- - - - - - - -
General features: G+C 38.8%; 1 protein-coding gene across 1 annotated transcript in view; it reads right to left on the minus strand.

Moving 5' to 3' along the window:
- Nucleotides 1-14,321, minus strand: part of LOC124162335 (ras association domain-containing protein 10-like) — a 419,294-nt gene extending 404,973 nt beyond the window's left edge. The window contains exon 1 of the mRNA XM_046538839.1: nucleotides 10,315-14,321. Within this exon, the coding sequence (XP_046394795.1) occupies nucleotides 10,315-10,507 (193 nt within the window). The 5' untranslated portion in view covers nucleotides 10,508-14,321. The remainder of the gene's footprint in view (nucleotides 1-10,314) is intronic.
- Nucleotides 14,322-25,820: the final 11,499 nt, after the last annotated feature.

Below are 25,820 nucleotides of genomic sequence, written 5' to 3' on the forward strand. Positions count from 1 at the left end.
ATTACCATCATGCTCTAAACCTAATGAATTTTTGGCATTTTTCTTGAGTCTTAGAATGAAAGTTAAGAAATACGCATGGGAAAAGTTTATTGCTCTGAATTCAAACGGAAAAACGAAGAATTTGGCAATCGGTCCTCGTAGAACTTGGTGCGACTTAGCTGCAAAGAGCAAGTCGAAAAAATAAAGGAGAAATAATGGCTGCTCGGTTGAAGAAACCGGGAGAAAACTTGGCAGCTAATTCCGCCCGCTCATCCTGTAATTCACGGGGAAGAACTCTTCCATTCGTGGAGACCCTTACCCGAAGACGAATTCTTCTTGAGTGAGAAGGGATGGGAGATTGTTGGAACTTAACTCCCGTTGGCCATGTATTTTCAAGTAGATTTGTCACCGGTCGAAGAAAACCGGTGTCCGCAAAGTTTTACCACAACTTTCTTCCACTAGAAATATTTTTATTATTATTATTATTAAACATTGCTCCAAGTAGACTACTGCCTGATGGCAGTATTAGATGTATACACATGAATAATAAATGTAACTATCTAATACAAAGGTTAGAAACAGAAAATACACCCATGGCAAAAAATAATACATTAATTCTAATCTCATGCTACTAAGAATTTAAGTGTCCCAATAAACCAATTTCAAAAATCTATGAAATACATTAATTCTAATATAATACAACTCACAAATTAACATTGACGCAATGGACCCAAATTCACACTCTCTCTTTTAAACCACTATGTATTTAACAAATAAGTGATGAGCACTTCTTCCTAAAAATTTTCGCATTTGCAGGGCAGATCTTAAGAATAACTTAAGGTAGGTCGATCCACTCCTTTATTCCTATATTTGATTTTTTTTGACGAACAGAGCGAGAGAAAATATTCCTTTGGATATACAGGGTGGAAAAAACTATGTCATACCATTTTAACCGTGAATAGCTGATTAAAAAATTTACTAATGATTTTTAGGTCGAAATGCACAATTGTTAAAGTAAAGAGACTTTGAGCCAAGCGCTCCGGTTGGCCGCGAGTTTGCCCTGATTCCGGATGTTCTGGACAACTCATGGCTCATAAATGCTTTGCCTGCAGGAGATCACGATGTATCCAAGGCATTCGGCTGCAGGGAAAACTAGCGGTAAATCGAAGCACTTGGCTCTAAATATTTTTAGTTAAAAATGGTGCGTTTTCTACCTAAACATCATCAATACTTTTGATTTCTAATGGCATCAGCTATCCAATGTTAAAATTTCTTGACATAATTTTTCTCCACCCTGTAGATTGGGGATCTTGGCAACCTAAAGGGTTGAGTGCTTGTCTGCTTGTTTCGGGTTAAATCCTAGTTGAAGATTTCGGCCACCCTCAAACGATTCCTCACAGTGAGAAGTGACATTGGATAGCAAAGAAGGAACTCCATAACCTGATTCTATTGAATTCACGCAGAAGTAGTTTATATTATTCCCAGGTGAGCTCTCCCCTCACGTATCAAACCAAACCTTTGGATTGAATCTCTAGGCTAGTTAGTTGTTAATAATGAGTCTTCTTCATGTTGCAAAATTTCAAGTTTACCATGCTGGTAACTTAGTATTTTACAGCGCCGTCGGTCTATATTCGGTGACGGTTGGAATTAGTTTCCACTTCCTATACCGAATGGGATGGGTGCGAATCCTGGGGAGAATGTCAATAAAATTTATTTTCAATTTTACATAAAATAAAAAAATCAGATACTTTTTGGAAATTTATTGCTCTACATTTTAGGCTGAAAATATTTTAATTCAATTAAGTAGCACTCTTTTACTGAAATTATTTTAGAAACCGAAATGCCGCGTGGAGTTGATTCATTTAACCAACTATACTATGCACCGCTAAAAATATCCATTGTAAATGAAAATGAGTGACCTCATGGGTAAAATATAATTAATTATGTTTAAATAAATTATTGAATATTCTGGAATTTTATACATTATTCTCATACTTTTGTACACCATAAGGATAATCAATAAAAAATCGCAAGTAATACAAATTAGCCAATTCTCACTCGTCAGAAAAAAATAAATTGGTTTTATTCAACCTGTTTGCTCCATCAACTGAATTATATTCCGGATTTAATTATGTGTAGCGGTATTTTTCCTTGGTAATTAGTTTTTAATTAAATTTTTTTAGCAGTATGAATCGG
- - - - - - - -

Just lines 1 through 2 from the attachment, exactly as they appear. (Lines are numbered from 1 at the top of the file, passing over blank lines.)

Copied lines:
General features: G+C 38.8%; 1 protein-coding gene across 1 annotated transcript in view; it reads right to left on the minus strand.

Moving 5' to 3' along the window: